In the next few weeks, with any luck, people will begin straggling out of their homes, dazed by the light and unsure of whether to trust the promise of spring. Survivors from a long, harrowing war. For some, winter is so psychologically devastating that spring is almost a full resurrection. For most of us around these parts, I imagine, spring will be welcomed this year more than ever, like a dear friend who was lost and presumed dead.
But what really is the relationship between happiness and weather? We’ve all heard of, and quite possibly experienced, Seasonal Affective Disorder – when you just can’t face getting out of bed only to be met by yet another grey and disheartening sky. But there may be a difference between how weather affects our mood and how it affects the quality of our lives more generally. Consider two different though similar views on the relationship between human well-being and intemperate weather:
The first is from Henry Miller, who complained bitterly about the effects of extreme weather:
why do people live in outlandish climates in the temperate zones, as they are miscalled? Because people are naturally idiots, naturally sluggards, naturally cowards. Until I was about ten years old I never realized that there were “warm” countries, places where you didn’t have to sweat for a living, nor shiver and pretend that it was tonic and exhilarating. Wherever there is cold there are people who work themselves to the bone and when they produce young they preach the gospel of work – which is nothing, at bottom, but the doctrine of inertia.
Miller seems to think that the majority of humans can’t possibly be at their best in cold weather. It saps any potential for feeling really alive and motivated, reducing us to getting through the day, postponing all living until work (or winter) is done – which is never (and in the case of winter, far too long). His view is that the entire Protestant work ethic was developed as an excuse for the inertia that sets in when one lives with the cold.
Miller also wrote that humans learn very well how to protect themselves from the cold, so that we may “rot in comfort”. And this represents his general attitude towards human civilization: rather than pushing ourselves to grow, we prefer, if given the chance, to hunker down and ride it out safely. We keep ourselves entertained and comfortable, and thus lose sight of all the amazing possibilities life might otherwise offer us. Bad weather is just an excuse for this ‘natural’ attitude, which we might be pushed to overcome were we outside in a t-shirt more often, exposed to the natural world, to interaction with other humans, and to the unknown and unfamiliar – something that we rarely find in our warm living rooms.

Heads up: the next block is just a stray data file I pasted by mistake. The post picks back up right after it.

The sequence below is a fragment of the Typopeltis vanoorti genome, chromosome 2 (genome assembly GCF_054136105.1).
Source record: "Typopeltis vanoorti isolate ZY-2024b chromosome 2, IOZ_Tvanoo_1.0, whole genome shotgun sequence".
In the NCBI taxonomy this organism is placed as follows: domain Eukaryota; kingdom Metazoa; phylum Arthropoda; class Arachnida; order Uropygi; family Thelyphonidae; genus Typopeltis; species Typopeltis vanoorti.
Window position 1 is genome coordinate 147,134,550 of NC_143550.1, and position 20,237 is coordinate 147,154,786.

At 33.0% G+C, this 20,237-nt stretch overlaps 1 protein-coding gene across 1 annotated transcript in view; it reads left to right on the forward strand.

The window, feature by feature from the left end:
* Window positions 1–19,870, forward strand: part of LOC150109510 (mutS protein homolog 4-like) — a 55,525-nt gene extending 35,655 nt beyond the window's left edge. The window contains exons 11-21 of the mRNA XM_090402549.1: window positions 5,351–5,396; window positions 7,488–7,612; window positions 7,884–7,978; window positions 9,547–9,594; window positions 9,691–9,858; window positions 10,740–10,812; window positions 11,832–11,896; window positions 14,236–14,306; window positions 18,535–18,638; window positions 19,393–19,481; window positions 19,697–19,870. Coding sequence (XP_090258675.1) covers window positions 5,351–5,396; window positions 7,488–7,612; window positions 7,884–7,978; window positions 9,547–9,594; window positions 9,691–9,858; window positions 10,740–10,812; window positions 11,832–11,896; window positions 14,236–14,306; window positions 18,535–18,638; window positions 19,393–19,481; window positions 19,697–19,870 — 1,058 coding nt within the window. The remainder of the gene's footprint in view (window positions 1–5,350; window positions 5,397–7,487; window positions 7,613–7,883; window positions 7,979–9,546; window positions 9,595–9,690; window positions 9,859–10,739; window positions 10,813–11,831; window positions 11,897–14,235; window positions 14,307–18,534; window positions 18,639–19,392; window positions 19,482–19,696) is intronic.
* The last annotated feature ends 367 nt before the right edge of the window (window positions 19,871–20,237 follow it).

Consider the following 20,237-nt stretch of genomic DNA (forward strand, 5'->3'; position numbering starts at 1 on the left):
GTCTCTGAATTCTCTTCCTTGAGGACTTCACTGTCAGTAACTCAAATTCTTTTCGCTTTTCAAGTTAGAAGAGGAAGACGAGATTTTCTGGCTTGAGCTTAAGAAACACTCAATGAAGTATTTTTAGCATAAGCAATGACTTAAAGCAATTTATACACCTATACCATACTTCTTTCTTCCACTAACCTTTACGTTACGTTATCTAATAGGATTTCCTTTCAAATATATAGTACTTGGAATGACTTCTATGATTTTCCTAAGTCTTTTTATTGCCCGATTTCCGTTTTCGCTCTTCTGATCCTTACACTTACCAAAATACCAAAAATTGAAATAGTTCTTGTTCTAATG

Friedrich Nietzsche shares this critique of the human love of safety and comfort. Yet he feels rather differently about cold and extreme climates. For Nietzsche the worst enemy of human intellectual and psychological growth is indeed the instinct to self-preservation, but a clear sign of this is the human desire to avoid cold, harsh climates. What is different with Nietzsche is that he happens to be one of those who genuinely believed that the cold weather is tonic and exhilarating. Nietzsche loved to climb mountains, breathing the thin, brisk air and challenging both body and mind. For him, to face the harshest elements and the greatest extremes was a way to remain alive and in contact with what drives away the deadening comfort of a safe and sheltered life.
So what should we take from these discussions? If we accept Miller’s view that we use the cold weather as an excuse for mediocrity, his own example shows us that this need not be the case. After all, he lived through countless New York City winters and his books are among the most vibrant and intellectually stimulating that I have read.
What made Miller an exception to his own rule is not entirely clear: natural intelligence and prophetic vision, landing in the right time and place, having learned not to take himself too seriously – all these are possibilities. But for much of his early life, he didn’t write. Instead he seems to have intentionally positioned himself on the edge of sanity and survival, in order to live intensely and observe the grittiest and most extreme forms of life around him. Misery, like the cold, can cause us to retreat behind our picket fences. But life at the extremes, if we care to come outside and inspect it, just might be where something like the truth lies.
As the spring weather finally arrives our moods will inevitably brighten and our spines soften, and this is a cause for celebration. But we might do well to remember not to lose ourselves in pure enjoyment and the comfort of the warm air, but rather to use the opportunity for a renewed sense of growth and discovery. And next winter, may we remember to find our inspiration not by the fireside, but by the very act of embracing every minute of this painful but exhilarating climate that humans were mad enough to populate.